Researchers Study Sea Spray to Improve Hurricane Intensity Forecasting
Rosenstiel School researchers analyze sea spray droplets generated from breaking waves
December 05, 2016
MIAMI—A University of Miami (UM) Rosenstiel School of Marine and Atmospheric Science research team is studying sea spray to help improve forecasting of hurricanes and tropical cyclones.
In a recent study, the scientists found that in high winds conditions the amount of large sea spray droplets (over 0.5 milimeters in diameter) generated is as much as 1000 times more than previously thought.
Sea spray droplets are aerosol water particles that are ejected into the atmosphere as waves break at the ocean surface. The evaporation of sea spray is thought to contribute to the transfer of heat from the ocean to the atmosphere, which accelerate winds in a storm, potentially impacting its intensity.
To characterize the role these large droplets play at the air-sea surface, the researchers placed a high-resolution camera system outside of the Air-Sea Interaction Saltwater Tank (ASIST), one of the wind-wave basins in the UM SUSTAIN laboratory, to capture the silhouettes of water droplets flying through the air. For each image, an automatic identification algorithm was used to identify an individual droplet’s location in space and their two-dimensional surface area. More than 35,000 individual images were acquired and processed for this study as part of the experimental trials. The wind speeds in the laboratory ranged from 80 to 120 miles per hour.
In an analysis of how the droplet concentration changed with height above the ocean surface, they found that the vertical distribution of sea spray diverged from the existing theoretical distribution, which means the number of water droplets for a given air volume at a specific height above the ocean surface was significantly different than the predicted concentration. This information is critical to understanding the depth of the spray layer above the ocean surface and the overall impact of spray on storm intensity.
“Our work can be directly applied to a hurricane model to help improve hurricane intensity predictions, which will help people make more informed decisions with regard to their safety,” said David Ortiz-Suslow, a Ph.D. candidate at the UM Rosenstiel School and lead author of the study.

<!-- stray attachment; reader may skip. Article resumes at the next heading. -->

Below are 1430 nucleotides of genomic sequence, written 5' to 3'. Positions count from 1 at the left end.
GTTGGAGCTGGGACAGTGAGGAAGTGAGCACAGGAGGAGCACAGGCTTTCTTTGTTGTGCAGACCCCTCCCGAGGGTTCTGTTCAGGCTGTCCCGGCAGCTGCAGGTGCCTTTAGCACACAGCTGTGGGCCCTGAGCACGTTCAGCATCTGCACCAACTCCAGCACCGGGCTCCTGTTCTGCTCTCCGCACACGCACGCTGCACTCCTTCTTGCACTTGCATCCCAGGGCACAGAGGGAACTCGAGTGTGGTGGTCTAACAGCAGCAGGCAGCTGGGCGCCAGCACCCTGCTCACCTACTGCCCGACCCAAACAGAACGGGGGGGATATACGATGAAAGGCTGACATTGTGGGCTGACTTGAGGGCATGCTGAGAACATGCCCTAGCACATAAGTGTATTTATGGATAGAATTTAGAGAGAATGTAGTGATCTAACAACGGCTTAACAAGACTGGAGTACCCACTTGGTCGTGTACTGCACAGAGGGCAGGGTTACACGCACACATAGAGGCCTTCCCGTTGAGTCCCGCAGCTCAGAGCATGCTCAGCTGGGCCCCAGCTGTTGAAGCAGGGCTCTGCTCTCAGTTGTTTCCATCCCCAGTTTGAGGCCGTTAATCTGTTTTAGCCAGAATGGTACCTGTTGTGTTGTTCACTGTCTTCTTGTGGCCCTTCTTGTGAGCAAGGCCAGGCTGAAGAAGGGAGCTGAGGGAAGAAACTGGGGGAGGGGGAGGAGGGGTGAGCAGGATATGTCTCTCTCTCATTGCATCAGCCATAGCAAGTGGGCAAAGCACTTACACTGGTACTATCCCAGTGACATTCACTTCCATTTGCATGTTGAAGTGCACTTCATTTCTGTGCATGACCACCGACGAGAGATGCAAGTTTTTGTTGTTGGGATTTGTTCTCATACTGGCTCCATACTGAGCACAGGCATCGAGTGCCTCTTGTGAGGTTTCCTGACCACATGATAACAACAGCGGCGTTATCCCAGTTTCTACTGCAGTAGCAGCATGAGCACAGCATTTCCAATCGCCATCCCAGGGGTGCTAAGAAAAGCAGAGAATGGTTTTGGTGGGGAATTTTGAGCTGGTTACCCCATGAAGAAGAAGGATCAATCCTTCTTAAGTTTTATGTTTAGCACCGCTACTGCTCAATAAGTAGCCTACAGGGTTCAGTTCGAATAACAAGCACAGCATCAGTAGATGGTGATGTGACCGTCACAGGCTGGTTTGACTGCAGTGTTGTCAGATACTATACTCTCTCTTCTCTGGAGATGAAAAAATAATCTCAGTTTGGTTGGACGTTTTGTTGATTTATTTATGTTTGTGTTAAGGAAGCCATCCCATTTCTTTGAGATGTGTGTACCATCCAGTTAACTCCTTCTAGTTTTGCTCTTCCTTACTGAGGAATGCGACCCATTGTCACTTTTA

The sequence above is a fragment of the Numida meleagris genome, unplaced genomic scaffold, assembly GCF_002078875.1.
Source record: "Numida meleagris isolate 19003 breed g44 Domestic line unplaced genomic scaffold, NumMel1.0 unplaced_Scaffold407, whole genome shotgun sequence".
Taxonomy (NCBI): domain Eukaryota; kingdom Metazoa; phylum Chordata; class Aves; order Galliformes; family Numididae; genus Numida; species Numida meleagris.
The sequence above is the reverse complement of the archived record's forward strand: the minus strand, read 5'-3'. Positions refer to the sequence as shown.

Over the last 10 years, scientists have made significant progress in predicting the track of tropical cyclones up to 72 hours. Three days before Hurricane Katrina made landfall in New Orleans, the National Weather Service predicted the hurricane would hit the Florida Panhandle, approximately 250 miles away. This year, Hurricane Matthew’s actual verses predicted paths were less than 50 miles apart in the 72-hour window. Intensity forecasting has not improved as sufficiently over the last 10 years.
The study, titled “Sea Spray Generation in Very High Winds,” was published in the Oct. 2016 issue of the American Meteorological Society’s Journal of the Atmospheric Sciences. The paper’s authors include: Ortiz -Suslow, Brian K. Haus, Sanchit Mehta and Nathan J. M. Laxague from the UM Rosenstiel School. National Science Foundation Grant 0933943 and Office of Naval Research grants N000141410643, N000141310144, and N000141210448 supported the study.
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About the University of Miami’s Rosenstiel School
The University of Miami is one of the largest private research institutions in the southeastern United States. The University’s mission is to provide quality education, attract and retain outstanding students, support the faculty and their research, and build an endowment for University initiatives. Founded in the 1940’s, the Rosenstiel School of Marine & Atmospheric Science has grown into one of the world’s premier marine and atmospheric research institutions. Offering dynamic interdisciplinary academics, the Rosenstiel School is dedicated to helping communities to better understand the planet, participating in the establishment of environmental policies, and aiding in the improvement of society and quality of life. For more information, visit: www.rsmas.miami.edu.
False color image of spray droplets being ejected from a breaking wave (left side of frame), taken in the laboratory. The droplets are moving from left to right in the air and the biggest drops are about 1-2 mm across.
Credit: UM Rosenstiel School of Marine and Atmospheric Science - SUSTAIN laboratory, Ortiz-Suslow